Two of Marcy’s closest friends on the school compound are Winnie and Magdalene, both staff members of St. Francis. One night we had dinner with Winnie. We visited Magdalene and her three year old, super-rad son Melvin several evenings. Melvin, after a full day of nursery school was usually asleep in bed, luckily he can sleep through anything!  We had a mini-party and drank Ajon (a type of alcohol brew that I will explain later) one night, Melvin slept through it all.

Winnie mixing up a batch of atop for our dinner

Marcy sitting with Marvin, Winnie and Magdalene.

Magdalene's chickens in the back room

Magdalene's chickens in the back room.

The Crew taking Ajone. Ajone is a basic Ugandan alcohol.

Mar and the girls enjoying a sip of hot ajone.

The straw that I am drinking from is a natural reed that grows locally. It grows hollow and makes a perfect natural straw.

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The Sisters were extremely busy the month I was there, preparing for a countrywide sports competition for the visually impaired; St. Francis Secondary School was hosting the event.  It wasn’t until the very end of the visit that I had a chance to sit and have a dinner with the Sisters.  However, throughout the month I would meet each Sister individually in passing.  The head teacher (principal) is Sister Winifred.  She is a full on go-getter.  She put in solid 15 hour days while I was there, and shows mass amounts of passion for her work.  She has this great, “no bullshit, right to the point” way about her.  This is rare in Uganda, as the culture tends to lend itself to beating around the bush, and an hour of small talk before getting to any point.

Sister Kevin is this wonderfully jolly woman.  She has actually spent a fair amount of time in the US, at seminary, and is always smiling.

Sister Maurice is the “grandma” of the bunch.  She has a wacky sense of humor that caught me off guard several times.  One of the funniest memories I have, is sitting at the post sport competition banquet at the lions club.  There was complimentary beer being served, and Mar and I felt a little awkward drinking in front of the students and Sisters.  Sister Maurice grabbed 4 and put them in front of us.  I remember thinking, she didn’t give us one a piece, no she gave us 2 each and kept trying to force more upon us, (she did the same with food).  She is like an Italian grandmother, forcing excess upon us. Different places and people; same result.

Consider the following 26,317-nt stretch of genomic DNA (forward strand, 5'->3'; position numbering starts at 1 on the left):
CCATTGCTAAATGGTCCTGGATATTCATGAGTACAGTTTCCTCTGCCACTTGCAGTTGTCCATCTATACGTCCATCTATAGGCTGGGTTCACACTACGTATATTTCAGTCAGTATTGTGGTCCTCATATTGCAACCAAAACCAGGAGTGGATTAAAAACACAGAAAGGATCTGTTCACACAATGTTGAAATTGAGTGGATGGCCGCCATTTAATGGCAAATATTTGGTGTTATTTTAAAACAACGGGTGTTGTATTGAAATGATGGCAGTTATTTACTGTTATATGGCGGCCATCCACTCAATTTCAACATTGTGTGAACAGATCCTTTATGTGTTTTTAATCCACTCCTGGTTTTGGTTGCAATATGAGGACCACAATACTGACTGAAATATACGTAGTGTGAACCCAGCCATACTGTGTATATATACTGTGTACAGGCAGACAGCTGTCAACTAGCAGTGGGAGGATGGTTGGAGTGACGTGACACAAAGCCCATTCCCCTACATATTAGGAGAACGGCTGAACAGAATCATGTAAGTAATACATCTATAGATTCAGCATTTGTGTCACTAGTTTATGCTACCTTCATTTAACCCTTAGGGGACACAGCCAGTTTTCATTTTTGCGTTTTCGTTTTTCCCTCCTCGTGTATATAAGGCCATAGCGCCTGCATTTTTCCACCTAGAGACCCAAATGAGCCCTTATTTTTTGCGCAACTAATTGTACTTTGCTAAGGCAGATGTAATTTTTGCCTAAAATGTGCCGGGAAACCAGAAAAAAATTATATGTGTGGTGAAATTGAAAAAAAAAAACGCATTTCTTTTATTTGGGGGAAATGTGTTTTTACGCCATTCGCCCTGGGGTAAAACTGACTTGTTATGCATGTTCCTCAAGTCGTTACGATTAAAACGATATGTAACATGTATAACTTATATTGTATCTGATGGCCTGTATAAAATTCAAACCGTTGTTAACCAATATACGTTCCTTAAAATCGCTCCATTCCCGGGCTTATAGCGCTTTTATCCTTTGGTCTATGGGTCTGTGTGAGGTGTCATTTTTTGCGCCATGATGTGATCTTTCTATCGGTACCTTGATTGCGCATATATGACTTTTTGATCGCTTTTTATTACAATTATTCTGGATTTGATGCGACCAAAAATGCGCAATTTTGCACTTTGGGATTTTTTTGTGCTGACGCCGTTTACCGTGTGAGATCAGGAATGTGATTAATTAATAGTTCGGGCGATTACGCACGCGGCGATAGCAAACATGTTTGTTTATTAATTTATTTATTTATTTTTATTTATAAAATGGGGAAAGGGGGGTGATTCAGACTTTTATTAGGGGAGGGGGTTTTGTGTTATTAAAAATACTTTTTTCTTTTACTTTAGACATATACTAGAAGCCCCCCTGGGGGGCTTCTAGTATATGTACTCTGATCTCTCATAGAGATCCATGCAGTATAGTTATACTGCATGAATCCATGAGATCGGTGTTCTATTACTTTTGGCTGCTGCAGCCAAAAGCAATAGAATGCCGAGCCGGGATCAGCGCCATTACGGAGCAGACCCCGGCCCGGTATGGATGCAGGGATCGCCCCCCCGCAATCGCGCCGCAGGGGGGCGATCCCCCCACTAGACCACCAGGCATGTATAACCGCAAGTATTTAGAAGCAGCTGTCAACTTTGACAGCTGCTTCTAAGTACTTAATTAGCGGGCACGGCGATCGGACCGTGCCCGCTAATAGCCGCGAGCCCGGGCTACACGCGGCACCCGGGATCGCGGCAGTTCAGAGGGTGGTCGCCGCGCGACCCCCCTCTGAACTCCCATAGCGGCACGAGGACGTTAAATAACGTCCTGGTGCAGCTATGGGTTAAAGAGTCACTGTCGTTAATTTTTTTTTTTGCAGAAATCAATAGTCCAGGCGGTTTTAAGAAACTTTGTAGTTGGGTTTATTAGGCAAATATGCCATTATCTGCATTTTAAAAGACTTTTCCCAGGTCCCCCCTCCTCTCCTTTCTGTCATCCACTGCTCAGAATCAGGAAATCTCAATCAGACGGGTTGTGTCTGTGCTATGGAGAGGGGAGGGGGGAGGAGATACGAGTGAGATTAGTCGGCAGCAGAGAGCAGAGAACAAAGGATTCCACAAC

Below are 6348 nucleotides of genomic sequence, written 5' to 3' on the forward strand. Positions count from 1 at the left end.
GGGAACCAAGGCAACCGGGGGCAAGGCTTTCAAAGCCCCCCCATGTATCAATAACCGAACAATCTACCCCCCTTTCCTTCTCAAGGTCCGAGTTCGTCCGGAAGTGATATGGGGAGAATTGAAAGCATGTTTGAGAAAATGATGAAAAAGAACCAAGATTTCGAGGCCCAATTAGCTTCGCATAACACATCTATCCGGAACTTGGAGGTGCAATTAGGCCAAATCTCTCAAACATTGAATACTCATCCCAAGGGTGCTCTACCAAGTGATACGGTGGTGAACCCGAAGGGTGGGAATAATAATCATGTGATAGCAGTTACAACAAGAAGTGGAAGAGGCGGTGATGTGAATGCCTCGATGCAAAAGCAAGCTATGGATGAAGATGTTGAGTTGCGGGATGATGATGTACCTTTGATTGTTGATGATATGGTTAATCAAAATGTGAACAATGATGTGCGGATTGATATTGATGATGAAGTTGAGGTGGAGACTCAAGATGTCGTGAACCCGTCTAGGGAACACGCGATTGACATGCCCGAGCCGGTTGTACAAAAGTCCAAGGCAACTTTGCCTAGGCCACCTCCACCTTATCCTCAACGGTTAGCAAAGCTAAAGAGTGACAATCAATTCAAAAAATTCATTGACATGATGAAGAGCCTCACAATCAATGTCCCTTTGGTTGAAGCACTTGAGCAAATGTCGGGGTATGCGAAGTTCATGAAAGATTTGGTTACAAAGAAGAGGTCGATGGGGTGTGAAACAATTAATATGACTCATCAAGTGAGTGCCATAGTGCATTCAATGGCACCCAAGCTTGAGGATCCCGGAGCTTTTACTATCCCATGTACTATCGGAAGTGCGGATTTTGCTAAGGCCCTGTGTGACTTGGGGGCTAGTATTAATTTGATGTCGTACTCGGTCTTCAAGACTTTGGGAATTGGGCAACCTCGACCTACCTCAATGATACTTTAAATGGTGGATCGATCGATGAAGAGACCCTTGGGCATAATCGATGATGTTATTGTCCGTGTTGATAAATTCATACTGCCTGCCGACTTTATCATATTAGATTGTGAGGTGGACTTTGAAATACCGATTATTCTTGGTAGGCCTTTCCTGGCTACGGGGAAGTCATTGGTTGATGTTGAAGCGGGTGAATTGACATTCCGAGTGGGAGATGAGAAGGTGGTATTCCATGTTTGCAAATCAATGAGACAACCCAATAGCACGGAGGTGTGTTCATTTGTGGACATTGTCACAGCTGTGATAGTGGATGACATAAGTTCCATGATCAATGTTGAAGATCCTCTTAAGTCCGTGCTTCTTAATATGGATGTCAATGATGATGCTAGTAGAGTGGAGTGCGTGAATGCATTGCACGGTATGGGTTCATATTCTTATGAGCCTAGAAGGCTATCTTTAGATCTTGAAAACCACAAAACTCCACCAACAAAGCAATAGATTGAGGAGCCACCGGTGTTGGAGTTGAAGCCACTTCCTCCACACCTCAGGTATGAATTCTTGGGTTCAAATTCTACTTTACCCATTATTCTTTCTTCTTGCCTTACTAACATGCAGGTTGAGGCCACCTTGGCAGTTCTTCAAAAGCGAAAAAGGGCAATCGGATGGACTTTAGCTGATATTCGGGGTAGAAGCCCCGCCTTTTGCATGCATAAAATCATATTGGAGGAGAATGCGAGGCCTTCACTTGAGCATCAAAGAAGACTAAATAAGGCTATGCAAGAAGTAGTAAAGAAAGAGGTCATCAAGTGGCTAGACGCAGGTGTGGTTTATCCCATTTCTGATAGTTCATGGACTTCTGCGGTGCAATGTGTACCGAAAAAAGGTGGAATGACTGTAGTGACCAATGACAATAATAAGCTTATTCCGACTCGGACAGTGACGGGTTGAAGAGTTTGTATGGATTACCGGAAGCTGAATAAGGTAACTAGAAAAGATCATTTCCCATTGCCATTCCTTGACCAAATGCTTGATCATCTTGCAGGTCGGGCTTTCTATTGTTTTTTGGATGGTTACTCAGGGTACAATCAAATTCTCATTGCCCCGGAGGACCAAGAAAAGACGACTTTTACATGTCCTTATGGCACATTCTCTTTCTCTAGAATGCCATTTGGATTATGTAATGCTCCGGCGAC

Sister Maurice

I met another one of Marcy’s fellow teachers.  His name is Agrey.  He recently was married, and Marcy went to the wedding!  He is a quiet, thoughtful man, and has a good knowledge of the world and even the US, probably more than most Americans.  We ate dinner with his wife, and son, and talked about multiple topics such as the similarities between Ugandan’s educational system and curriculums with those of the US, we talked about cultural differences, the weather in Uganda compared to the states and so on.  It’s such a cool experience hearing the differences in customs, systems and perspective that cultures have.  Throughout most of these exchanges I always feel a sense of pain, and regret that Hollywood and the entertainment industry is America’s main cultural export, and is often written, sensationalized, made-up and fake.  This greatly affects the way that others see us, and I feel it is such a distortion of our actual culture that always needs explanation. Frankly, it really sucks.

Agrey and Family

Marcy and Agrey's son

Can you see the family resemblance?

There are always kids playing outside of Marcy’s apartment, and the road is about 40 feet from her back window, so the sound of cars, bikes and people walking and talking permeate her rooms.  I was surprised at how loud living in Madera is.  In the very early morning, rooters, cows, humans, birds, dogs, chickens and numerous other livestock start their daily song.  Sleeping in is not really an option.  I observed all this for a full week because I was held up in the apartment finishing up a design project.  My computer and a shortwave radio where my only companions as I cranked out technical drawings.  Marcy was at work, but would pop in from time to time, and we often ate lunch together.

7 a.m. kids outside the apartment playing.....everyday.

Another monumental experience was transport, and leaving the compound for various reasons.  Whenever we needed to go to the market, get a solid internet connection, or Marcy had some commitment in Soroti town, we would need to catch a boda bike from Madera to Soroti town center about 2.5 miles (5K) away.  Often this wasn’t a problem, but later in the afternoon, at night, or super early in the morning this would prove difficult since the boda drivers were busy; village “rush hour” if you will.

Once we where able to get a ride, we would be carried down the dirt road away from Madera, and about half way into the trip we hit the tarmac paved road leading into Soroti.  Along the way we would pass several thatch roofed hut compounds, and some concrete walled houses.  Often, from some hidden corner of a compound I would hear a child’s voice yell, “mazungu, mazungu!”, or “Teacher Marcy, teacher Marcy!”.